Housebuilder insolvencies increases by 80% in three years

A record number of housebuilders are continuing to go bust, according to data obtained by Price Bailey, 368 developers filed for insolvency last year compared with 207 in 2016, with the increase said to be threatening the supply of new homes.

Price Bailey obtained data from the Insolvency Service under the Freedom of Information Act, which showed that a record 368 housebuilders went bust in 2019, compared to 312 in 2018, 253 in 2017 and 207 in 2016, which represents a 78% increase over the three-year period.

Price Bailey says that while many of the UK’s large listed housebuilders (e.g. Persimmon and Bovis Homes) have posted record profits over the last few years, SME housebuilders in particular have been squeezed by a convergence of factors, including stagnant house prices in London and the South East and rising material and labour costs. The depreciation of the pound has pushed up prices of raw materials and the exodus of Eastern European workers has contributed to high wage inflation.

Paul Pittman, Partner at Price Bailey, said “Many of the listed housebuilders paid out record amounts in dividends last year as profits were boosted by the Government’s help-to-buy scheme. Their success has obscured growing financial distress in the rest of the housebuilding sector. Housebuilding in England reached a 30-year high in 2019 but the collapse of a record number of smaller developers threatens to undermine progress.”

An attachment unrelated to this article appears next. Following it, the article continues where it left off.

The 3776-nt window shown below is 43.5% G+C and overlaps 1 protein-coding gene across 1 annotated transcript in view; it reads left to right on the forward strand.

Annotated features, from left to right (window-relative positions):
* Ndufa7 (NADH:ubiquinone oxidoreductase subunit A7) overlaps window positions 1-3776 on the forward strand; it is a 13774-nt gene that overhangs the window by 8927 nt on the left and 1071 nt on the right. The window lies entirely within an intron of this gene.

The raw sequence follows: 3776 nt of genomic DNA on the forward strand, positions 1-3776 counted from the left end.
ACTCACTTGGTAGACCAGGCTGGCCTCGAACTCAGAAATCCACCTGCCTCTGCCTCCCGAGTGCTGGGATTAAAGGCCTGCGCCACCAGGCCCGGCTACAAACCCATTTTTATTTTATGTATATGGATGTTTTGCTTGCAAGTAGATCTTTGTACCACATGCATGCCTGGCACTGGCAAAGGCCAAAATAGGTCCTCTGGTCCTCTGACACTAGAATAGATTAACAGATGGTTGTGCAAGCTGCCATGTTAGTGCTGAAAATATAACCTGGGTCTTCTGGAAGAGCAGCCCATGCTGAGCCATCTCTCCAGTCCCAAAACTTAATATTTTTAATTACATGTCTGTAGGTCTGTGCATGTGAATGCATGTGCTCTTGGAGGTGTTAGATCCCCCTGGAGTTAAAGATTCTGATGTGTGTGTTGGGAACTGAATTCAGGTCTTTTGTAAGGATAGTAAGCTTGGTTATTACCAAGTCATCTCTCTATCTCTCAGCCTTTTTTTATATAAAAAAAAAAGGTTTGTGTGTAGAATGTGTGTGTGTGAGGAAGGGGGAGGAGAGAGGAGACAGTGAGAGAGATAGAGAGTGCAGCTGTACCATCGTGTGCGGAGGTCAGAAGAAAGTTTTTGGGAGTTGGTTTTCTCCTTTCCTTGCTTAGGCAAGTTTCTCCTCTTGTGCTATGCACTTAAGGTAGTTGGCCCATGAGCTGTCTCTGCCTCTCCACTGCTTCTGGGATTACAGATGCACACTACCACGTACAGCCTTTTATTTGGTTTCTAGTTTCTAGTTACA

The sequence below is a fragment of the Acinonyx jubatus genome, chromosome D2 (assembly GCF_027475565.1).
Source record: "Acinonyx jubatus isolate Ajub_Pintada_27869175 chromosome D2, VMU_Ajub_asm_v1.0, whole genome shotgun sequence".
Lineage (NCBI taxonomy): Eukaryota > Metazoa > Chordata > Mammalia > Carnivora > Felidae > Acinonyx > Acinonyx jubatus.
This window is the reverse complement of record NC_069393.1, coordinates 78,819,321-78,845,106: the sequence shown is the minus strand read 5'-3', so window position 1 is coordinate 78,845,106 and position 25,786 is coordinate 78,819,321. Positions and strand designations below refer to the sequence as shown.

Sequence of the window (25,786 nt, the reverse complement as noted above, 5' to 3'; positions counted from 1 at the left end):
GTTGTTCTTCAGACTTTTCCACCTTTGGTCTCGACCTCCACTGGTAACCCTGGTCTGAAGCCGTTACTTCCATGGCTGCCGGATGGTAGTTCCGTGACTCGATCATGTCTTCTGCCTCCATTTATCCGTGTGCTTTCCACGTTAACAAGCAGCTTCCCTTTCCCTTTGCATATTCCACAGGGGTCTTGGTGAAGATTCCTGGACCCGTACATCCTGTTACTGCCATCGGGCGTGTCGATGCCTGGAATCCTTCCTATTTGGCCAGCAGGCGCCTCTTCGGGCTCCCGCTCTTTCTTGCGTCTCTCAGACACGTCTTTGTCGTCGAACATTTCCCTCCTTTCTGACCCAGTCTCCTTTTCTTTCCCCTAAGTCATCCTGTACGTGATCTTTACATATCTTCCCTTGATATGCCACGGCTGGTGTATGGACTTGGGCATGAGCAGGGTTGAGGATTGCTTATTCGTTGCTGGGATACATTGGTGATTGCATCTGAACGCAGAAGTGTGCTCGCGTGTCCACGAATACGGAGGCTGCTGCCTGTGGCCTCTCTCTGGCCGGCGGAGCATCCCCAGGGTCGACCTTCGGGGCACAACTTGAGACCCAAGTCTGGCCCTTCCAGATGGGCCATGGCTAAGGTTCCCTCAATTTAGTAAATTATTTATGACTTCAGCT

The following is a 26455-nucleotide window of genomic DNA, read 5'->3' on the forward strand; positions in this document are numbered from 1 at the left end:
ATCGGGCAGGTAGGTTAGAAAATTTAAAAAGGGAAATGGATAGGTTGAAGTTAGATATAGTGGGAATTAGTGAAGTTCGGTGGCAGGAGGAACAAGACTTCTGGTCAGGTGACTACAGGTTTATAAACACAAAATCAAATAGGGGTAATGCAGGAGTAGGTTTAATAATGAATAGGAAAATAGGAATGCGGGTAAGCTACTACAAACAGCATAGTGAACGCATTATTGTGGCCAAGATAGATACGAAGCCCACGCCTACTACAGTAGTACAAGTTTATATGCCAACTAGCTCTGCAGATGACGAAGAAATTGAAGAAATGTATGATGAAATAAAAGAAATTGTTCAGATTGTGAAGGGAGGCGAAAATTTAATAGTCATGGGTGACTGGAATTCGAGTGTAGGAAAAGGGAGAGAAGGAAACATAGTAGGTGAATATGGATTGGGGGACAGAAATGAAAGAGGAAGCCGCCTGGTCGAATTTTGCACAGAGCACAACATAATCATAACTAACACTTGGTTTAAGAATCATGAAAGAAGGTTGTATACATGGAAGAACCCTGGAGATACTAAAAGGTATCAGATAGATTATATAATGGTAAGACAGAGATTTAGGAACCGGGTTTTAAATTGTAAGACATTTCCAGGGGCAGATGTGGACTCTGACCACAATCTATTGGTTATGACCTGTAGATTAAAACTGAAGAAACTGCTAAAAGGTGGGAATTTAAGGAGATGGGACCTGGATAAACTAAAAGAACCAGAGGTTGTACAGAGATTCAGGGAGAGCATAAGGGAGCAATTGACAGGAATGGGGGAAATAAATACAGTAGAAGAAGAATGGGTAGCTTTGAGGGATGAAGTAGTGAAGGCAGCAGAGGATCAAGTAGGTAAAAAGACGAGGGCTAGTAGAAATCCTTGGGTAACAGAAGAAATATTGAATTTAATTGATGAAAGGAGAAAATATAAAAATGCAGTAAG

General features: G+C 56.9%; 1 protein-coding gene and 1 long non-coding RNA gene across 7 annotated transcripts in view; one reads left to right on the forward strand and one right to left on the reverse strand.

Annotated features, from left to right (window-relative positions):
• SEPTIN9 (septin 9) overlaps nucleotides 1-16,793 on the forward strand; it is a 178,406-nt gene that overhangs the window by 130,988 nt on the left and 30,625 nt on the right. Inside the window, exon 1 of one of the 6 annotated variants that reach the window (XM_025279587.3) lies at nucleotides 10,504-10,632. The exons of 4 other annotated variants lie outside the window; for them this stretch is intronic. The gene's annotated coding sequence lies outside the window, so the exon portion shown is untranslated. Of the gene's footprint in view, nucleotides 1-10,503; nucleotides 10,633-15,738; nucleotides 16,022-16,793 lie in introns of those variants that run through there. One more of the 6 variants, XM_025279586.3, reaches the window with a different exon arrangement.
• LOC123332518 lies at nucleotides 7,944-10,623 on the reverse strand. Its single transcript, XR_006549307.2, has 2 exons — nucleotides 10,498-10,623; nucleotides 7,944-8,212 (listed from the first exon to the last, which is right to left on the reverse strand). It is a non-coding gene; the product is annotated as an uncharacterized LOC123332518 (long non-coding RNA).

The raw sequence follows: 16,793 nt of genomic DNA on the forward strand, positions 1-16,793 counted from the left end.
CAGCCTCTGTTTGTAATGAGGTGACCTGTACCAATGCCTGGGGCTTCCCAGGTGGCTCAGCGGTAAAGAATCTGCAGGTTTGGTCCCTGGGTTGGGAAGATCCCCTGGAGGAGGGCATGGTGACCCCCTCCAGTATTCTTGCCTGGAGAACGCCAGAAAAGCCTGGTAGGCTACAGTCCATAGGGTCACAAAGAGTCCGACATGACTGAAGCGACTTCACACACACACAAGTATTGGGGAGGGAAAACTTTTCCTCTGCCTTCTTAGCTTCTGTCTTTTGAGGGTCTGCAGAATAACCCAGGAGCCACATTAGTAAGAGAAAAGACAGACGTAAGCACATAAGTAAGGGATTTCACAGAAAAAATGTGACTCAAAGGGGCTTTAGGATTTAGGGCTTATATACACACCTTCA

“Rising house prices, low interest rates, a competitive mortgage market and the Help- to-Buy scheme have all helped to deliver bumper profits for larger housebuilders. At the other end of the scale, smaller housebuilders have seen their margins squeezed by rising labour and materials costs and a planning system that stacks the odds against them.”

“Subdued activity and falling prices as people defer purchases due to coronavirus and Brexit uncertainty will continue to exact a heavy toll on the smaller housebuilders who do not have the financial cushion of their listed rivals.”

Price Bailey points out that Newcourt Residential, a small housebuilder focused on the high end market in London and the South East, collapsed in August 2019 after it ran into cashflow difficulties, while three property development companies owned by Kevin McCloud, presenter of Channel 4’s Grand Designs, went into liquidation last October.

According to Price Bailey, the loss of smaller housebuilders undermines the ability of the housebuilding industry to deliver a sufficient number of new homes to meet the country’s housing needs. Smaller housebuilders are more likely to develop smaller plots, brownfield sites, are less likely to landbank and tend to deliver a more diverse range of housing stock.

Pittman continued “Small housebuilders used to deliver a much higher proportion of new homes but their contribution to new housing stock continues to dwindle. They are often much better placed to develop small parcels of land on brownfield sites, which larger developers tend to overlook. As the housebuilding market becomes increasingly dominated by a few large companies, competition is being stifled,and buyers have less choice.”

The state-owned British Business Bank launched its ENABLE Build scheme in May 2019, which will make up to £1bn of guarantees available to banks that lend to small builders. This is intended to increase lending to smaller developers and encourage new market entrants.

Pittman said “Recognition from the Government that a vibrant ecosystem of small developers is vital to meeting housing targets is welcome, though obstacles remain. Small developers still struggle with a cumbersome planning system, which exposes them to disproportionate uncertainty and risk. Public sector bodies could do more to work with small builders so that small plots of land can be identified, developed and quickly brought to market.”